Fueling asphalt production with LNG and CNG
The asphalt industry might not seem very competitive. However, the companies involved in the business are like any other. They’re trying to reduce costs any way they can while not skimping on quality or worker safety. They also must abide by current and future standards.
The process for making asphalt is not something many consider. When drivers are on the road, the only thought on their mind is when the trip will be done so they don’t have to drive on uneven, bumpy roads. However, it is a very intricate process. The work requires a great deal of precision.
Wolf Paving, a Wisconsin-based company that specializes in asphalt pavement installation for commercial, residential and municipal locations, highlights a seven-step process for making asphalt:
1. Demolition and removal, which is completed using heavy machinery such as forklifts, loaders and large dump trucks.
2. Grading and sloping, which involves ensuring water will run off because that’s a major cause of asphalt damage.
3. Preparing the sub base, which provides the stable surface to support the new asphalt pavement.
4. Proof roll and undercutting, which helps ensure the sub base is secure and does not have anything that could compromise the structure.
5. Binder and surface course, which is a large aggregate layer mixed with oil.
6. Installing the asphalt surface, which is the end result people see. The surface is a mix of small aggregate, sand and oil.
7. Butt joints and transitions, which is where the asphalt connects to existing driveways, roadways or parking lots and making sure the process goes smoothly.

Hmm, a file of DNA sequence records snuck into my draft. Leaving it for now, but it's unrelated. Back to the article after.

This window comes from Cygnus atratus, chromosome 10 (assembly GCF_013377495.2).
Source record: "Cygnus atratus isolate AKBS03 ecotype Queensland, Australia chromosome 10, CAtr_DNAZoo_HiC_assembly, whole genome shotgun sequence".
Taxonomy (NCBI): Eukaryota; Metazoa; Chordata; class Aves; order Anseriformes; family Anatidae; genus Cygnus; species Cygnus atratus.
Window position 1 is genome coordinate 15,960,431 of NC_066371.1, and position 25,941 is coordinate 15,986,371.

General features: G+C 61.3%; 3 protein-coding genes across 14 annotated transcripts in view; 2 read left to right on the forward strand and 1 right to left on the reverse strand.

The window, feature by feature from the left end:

It is a long, involved process, but it is more involved than paving and cutting. Keeping operations sustainable for a long period of time is just as important as the asphalt production process. If the asphalt plant isn’t reliable, it’s going to be a long time before drivers are going to have a smooth ride.
The asphalt plant is responsible for the site work required to make their yard able to accept trailers, bring communications, electricity and a new low-pressure gas pipe to the decompression station. A second burner is recommended to attain dual-fuel capability. Dual-fuel capability facilitates supply redundancy and protects against price swings.
LNG and asphalt
Asphalt plants typically are located close to the paving project site to maintain quality. However, these plants often are not located near a natural gas pipeline. This means a greater reliance on fuel sources, which may be more expensive – not just for the fuel, but for secondary costs such as equipment maintenance.
Many asphalt manufacturers have found a solution to address these challenges by using liquefied natural gas (LNG) to fuel their stationary and temporary asphalt production facilities. These manufacturers are finding LNG to be more sustainable in terms of cost and safer than the fuels used to produce asphalt.
LNG is a clear non-toxic liquid that forms when natural gas is cooled to -162 C. According to the U.S. Energy Information Administration (EIA), the cooling process shrinks the volume of the gas about 600 times. This makes it easier and safer to store and ship and will not ignite in its liquid state. When LNG reaches its destination, it is turned back into a gas at regasification plants. It also is environmentally safe. It does not emit soot, dust or fumes and does not require any remediation of soil, groundwater or surface waters like traditional oils would.
LNG is stored in double-walled, vacuum-insulated pressure vessels and is denser than compressed natural gas (CNG), which means more energy can be stored by volume in a given tank. This is helpful for asphalt manufacturers, who may have to expend more energy in peak summer months when the daily temperature reaches its apex.
However, the upfront costs for aspects like transportation and cryogenic make the initial process quite expensive for companies involved. Also, LNG doesn’t have an unlimited shelf life and cannot remain in a liquefied state forever. If a company is going to use LNG, they have to use it quickly. Given the pressing needs of an asphalt project, these are challenges that can be overcome.